A system price peak of £1,510/MWh was reached on May 17th, according to energy data analyst EnAppSys – 30 times the normal market wholesale price.

On that particular day, low output from solar and wind power saw flexible generation called into action, however the peak wholesale price did not have a huge effect on energy bills as May was a mild month overall.

May is usually consistently mild with system prices never rose above £133/MWh in May in the six-year period running from 2010 to 2015, however higher activity has followed in more recent years.
EnAppSys
These system prices – the prices charged to parties for any undersupply over a half hour period – are used to discourage any shortfalls in generation during particularly tight periods by imposing a large charge upon any shortfall. Pumped storage plants regularly provide small volumes of power at £140/MWh to fill brief power shortfalls and so system prices up to this level indicate normal market conditions.

In contrast to the lower prices up till 2015, May 2016 saw system prices peak at £480/MWh and May 2017 saw prices peak as high as £1,510/MWh, showing how the market is becoming more complex as new generation sources have been introduced into the system – with solar peaking at record generation levels in May 2017. Solar and renewable generation brings low unit price generation to the market and with subsidies the result can be negative prices (May saw negative system prices of minus £73/MWh). The high prices in May demonstrates price volatility in the market where flexible generation that balances the system commands a premium and those that cannot balance suffer a high penalty.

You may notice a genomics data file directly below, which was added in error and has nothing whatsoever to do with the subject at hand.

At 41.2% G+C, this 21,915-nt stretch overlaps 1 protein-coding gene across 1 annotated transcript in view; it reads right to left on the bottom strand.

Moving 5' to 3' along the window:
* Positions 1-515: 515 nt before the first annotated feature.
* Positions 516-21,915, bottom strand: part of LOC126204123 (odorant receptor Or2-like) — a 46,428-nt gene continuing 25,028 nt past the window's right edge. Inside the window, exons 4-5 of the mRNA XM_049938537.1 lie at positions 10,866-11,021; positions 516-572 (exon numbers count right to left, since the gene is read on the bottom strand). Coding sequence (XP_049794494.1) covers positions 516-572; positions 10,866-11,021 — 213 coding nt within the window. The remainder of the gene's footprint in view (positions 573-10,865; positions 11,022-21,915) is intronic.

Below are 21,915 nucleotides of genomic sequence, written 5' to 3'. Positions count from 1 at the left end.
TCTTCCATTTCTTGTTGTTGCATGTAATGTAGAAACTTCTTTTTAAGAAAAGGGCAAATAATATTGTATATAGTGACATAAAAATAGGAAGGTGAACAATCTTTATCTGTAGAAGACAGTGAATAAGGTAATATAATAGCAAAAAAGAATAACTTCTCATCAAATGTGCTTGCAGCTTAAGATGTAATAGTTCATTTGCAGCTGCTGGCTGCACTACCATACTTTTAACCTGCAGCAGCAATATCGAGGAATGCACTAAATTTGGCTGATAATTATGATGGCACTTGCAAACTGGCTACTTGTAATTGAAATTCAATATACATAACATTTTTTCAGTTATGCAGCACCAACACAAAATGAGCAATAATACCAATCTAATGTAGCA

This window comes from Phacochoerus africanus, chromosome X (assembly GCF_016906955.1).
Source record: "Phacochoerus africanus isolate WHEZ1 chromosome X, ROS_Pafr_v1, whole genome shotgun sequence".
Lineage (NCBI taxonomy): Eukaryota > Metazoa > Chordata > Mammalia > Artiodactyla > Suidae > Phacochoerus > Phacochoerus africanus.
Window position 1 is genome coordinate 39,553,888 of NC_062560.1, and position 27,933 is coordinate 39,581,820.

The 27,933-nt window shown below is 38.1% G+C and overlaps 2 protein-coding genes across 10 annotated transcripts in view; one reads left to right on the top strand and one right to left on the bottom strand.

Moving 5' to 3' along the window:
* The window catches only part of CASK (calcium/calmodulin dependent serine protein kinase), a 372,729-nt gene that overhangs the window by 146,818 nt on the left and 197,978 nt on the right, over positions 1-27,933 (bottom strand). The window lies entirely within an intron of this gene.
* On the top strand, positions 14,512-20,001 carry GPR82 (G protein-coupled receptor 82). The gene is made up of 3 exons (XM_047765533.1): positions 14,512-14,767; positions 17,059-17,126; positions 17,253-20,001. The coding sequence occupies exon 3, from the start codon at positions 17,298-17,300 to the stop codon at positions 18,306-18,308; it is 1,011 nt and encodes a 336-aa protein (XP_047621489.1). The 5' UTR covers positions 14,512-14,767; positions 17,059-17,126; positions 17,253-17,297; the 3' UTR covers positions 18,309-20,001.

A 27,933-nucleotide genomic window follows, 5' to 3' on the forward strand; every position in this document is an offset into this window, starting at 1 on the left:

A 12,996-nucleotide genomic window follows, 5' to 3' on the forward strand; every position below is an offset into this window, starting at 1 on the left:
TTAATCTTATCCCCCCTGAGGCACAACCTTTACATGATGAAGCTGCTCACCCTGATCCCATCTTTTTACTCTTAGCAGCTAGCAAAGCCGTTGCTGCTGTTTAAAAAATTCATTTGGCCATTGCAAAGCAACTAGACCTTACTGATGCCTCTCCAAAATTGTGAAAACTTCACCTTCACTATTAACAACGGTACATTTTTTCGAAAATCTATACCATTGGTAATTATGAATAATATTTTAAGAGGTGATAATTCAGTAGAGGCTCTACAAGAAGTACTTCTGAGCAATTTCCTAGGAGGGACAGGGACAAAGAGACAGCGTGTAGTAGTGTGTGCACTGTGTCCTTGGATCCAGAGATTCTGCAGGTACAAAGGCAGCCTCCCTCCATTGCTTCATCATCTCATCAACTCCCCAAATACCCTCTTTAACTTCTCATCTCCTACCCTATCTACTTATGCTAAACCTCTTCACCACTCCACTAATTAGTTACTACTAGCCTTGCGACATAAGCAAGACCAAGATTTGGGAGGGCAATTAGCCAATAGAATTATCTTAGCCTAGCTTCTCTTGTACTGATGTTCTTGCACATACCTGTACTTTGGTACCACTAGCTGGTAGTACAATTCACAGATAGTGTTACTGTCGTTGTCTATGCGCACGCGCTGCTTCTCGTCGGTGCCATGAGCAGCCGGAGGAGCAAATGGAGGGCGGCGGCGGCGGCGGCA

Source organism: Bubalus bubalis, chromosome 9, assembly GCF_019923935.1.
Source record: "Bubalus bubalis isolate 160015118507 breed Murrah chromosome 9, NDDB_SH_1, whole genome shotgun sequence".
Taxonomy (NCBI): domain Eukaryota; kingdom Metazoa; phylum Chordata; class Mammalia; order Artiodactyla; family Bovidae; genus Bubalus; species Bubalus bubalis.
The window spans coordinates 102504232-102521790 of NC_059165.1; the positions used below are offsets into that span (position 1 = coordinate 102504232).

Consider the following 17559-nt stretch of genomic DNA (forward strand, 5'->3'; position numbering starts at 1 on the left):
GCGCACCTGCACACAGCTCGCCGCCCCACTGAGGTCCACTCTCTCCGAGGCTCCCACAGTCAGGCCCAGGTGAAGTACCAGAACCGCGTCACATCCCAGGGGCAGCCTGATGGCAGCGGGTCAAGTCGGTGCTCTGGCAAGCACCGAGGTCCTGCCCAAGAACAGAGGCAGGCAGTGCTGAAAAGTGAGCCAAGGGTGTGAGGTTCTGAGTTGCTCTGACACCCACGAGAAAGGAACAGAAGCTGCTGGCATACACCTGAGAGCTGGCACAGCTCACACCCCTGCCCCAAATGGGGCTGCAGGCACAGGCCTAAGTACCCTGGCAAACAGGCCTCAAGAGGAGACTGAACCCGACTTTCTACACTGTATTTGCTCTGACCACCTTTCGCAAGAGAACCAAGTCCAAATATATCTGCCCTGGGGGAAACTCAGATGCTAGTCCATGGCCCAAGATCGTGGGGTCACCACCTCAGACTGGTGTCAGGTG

Overall, the high prices have a limited impact upon bills because for most of the month of May system prices were very low as solar and wind ensured a very well supplied system. However, on the May 17th, 2017, the system saw one brief day of high priced activity as solar and wind generations were much lower than during the rest of the month and non-renewable generation commanded a premium to fill the gap.

Rob Lalor, senior analyst at EnAppSys, said: “As levels of renewable generation had previously been higher throughout the month, levels of availability at fossil fuel generators were reduced and this meant that the system had a scarce supply of fossil fuel plants to bring online to boost margins and ensure a stable evening of supply. This resulted in the application of a scarcity premium to account for the challenges faced by the system on this day, encouraging increased levels of availability in the market.”

“The day generally passed with no major incident and even saw day ahead prices – the value at which a large volume of the market is priced – peak around £80/MWh on this day (a low value versus winter prices) despite margins being tight ahead of delivery.”

“This activity is extreme and is a strong indicator of the changing nature of power markets as levels of renewable penetration rise, but also an indicator of how the market adapts and responds based upon price signals to correct for any imbalances in supply that open up. On this day, the challenge to the system arose and the system responded accordingly.”